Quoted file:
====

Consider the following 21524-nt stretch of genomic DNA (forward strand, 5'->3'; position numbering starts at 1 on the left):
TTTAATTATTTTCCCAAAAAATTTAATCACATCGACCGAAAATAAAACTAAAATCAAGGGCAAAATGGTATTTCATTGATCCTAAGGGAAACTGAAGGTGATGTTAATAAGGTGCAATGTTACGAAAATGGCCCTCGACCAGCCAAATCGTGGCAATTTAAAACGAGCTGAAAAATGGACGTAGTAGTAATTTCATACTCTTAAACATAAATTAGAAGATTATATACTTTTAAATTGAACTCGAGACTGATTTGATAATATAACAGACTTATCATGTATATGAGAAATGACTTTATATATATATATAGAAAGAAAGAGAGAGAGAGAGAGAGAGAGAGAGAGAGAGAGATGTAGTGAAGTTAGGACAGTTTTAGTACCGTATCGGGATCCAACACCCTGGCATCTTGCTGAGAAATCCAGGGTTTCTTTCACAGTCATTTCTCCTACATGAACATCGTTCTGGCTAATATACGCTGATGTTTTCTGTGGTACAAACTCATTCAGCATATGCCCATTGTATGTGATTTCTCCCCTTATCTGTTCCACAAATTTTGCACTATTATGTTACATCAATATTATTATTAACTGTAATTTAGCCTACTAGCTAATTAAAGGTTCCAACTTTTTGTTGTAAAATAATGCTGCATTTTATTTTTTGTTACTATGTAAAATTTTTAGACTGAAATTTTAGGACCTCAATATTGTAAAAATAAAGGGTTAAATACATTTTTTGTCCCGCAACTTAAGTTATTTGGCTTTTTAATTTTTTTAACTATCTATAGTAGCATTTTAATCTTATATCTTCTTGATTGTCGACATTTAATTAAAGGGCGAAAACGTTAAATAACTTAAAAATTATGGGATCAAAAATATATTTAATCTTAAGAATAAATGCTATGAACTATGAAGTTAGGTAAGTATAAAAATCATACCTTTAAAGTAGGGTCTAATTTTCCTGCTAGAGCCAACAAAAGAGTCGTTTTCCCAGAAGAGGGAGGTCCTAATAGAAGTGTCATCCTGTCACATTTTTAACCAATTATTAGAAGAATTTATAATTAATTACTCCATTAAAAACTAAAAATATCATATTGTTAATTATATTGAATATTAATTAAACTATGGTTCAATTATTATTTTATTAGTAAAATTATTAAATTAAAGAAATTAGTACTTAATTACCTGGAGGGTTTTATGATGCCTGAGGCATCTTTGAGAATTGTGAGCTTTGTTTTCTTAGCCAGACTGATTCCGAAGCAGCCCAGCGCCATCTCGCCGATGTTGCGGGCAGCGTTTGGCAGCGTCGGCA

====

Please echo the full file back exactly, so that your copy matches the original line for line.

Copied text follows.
Consider the following 21524-nt stretch of genomic DNA (forward strand, 5'->3'; position numbering starts at 1 on the left):
TTTAATTATTTTCCCAAAAAATTTAATCACATCGACCGAAAATAAAACTAAAATCAAGGGCAAAATGGTATTTCATTGATCCTAAGGGAAACTGAAGGTGATGTTAATAAGGTGCAATGTTACGAAAATGGCCCTCGACCAGCCAAATCGTGGCAATTTAAAACGAGCTGAAAAATGGACGTAGTAGTAATTTCATACTCTTAAACATAAATTAGAAGATTATATACTTTTAAATTGAACTCGAGACTGATTTGATAATATAACAGACTTATCATGTATATGAGAAATGACTTTATATATATATATAGAAAGAAAGAGAGAGAGAGAGAGAGAGAGAGAGAGAGAGAGATGTAGTGAAGTTAGGACAGTTTTAGTACCGTATCGGGATCCAACACCCTGGCATCTTGCTGAGAAATCCAGGGTTTCTTTCACAGTCATTTCTCCTACATGAACATCGTTCTGGCTAATATACGCTGATGTTTTCTGTGGTACAAACTCATTCAGCATATGCCCATTGTATGTGATTTCTCCCCTTATCTGTTCCACAAATTTTGCACTATTATGTTACATCAATATTATTATTAACTGTAATTTAGCCTACTAGCTAATTAAAGGTTCCAACTTTTTGTTGTAAAATAATGCTGCATTTTATTTTTTGTTACTATGTAAAATTTTTAGACTGAAATTTTAGGACCTCAATATTGTAAAAATAAAGGGTTAAATACATTTTTTGTCCCGCAACTTAAGTTATTTGGCTTTTTAATTTTTTTAACTATCTATAGTAGCATTTTAATCTTATATCTTCTTGATTGTCGACATTTAATTAAAGGGCGAAAACGTTAAATAACTTAAAAATTATGGGATCAAAAATATATTTAATCTTAAGAATAAATGCTATGAACTATGAAGTTAGGTAAGTATAAAAATCATACCTTTAAAGTAGGGTCTAATTTTCCTGCTAGAGCCAACAAAAGAGTCGTTTTCCCAGAAGAGGGAGGTCCTAATAGAAGTGTCATCCTGTCACATTTTTAACCAATTATTAGAAGAATTTATAATTAATTACTCCATTAAAAACTAAAAATATCATATTGTTAATTATATTGAATATTAATTAAACTATGGTTCAATTATTATTTTATTAGTAAAATTATTAAATTAAAGAAATTAGTACTTAATTACCTGGAGGGTTTTATGATGCCTGAGGCATCTTTGAGAATTGTGAGCTTTGTTTTCTTAGCCAGACTGATTCCGAAGCAGCCCAGCGCCATCTCGCCGATGTTGCGGGCAGCGTTTGGCAGCGTCGGCA